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by Laurence Cossé
Translated from the French by Alison Anderson
Reviewed by Ceri Evans

I am sure that most people, certainly in the United Kingdom, can remember where they were when the death of Diana, Princess of Wales was announced. It was an event of such magnitude in the consciousness of the British public, or at least that is what was portrayed by the British press, that the country almost came to a standstill, shocked and devastated at the news of the death of its most beloved member of the Royal family. In An Accident in August, Cossé does not deal with the outpouring of sadness, but addresses the mysterious circumstances surrounding Princess Diana's death.

An Accident in August is a reimagining of the crash that led to Princess Diana's death from the point of view of an imaginary woman who became involved when her car was clipped by the car chauffeuring the Princess through the Pont De L'Alma tunnel in Paris. Lou is an entirely inconspicuous girl in her twenties, living a mildly rewarding life on the periphery as a chef in an outer suburb of Paris.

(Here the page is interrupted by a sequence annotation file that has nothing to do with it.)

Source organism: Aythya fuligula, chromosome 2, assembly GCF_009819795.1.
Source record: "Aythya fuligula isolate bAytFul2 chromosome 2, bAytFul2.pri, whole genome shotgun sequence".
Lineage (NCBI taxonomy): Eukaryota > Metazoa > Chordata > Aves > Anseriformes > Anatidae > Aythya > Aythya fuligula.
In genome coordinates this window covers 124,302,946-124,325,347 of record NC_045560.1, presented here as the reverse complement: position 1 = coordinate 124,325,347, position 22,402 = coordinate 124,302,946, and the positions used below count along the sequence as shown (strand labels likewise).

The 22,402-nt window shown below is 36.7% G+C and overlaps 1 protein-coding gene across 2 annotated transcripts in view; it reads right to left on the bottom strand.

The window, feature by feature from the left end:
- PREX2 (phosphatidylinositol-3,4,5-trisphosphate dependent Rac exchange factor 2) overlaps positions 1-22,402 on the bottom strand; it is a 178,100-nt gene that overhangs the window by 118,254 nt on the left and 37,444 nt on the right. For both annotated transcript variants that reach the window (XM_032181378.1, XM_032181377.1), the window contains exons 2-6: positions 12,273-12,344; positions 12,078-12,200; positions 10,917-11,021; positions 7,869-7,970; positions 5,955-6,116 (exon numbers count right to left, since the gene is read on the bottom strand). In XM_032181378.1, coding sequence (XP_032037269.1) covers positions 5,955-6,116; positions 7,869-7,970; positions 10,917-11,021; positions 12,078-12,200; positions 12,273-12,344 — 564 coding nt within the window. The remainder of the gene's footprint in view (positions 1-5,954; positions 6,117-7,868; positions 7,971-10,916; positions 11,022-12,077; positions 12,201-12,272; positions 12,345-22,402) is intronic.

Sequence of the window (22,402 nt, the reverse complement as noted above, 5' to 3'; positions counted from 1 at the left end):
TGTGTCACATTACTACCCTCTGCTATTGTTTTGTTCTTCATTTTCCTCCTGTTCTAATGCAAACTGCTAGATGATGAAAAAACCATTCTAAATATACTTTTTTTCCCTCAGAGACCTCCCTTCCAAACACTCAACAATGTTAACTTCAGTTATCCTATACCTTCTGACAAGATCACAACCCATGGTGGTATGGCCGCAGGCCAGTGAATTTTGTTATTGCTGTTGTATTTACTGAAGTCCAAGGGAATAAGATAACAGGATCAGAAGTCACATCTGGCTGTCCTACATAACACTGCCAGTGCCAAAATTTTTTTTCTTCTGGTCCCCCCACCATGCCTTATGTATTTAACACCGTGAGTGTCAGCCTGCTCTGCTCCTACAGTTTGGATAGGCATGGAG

Lou is never approached by the police, but doubts fester in her mind as to whether she caused the crash. She grows increasingly more paranoid as the police investigation continues and conspiracy theories in the French press grow each day. Cossé's great achievement is the creation of an atmosphere of relentless and increasing tension. It becomes almost unbearable to follow Lou as her worry and paranoia increase. At points, I had to put the book to one side because I became stressed on Lou's behalf. She is quite irrational at times and unlikeable as a result, but then I suspect anyone faced with her situation might react in a similar way.

The book's achievement in tone and pace is also its downfall. Whilst following Lou's panicky thought processes is gripping, ultimately it becomes a little repetitive. Cossé adds a plot twist towards the end of the novel that briefly breaks the tension, yet nothing allows Lou to regain her sense of self control. If you take little pleasure in tense, suspenseful novels, I would recommend you take a pass. But for those readers who enjoy tense and thrilling reads, An Accident in August is a perfect choice.

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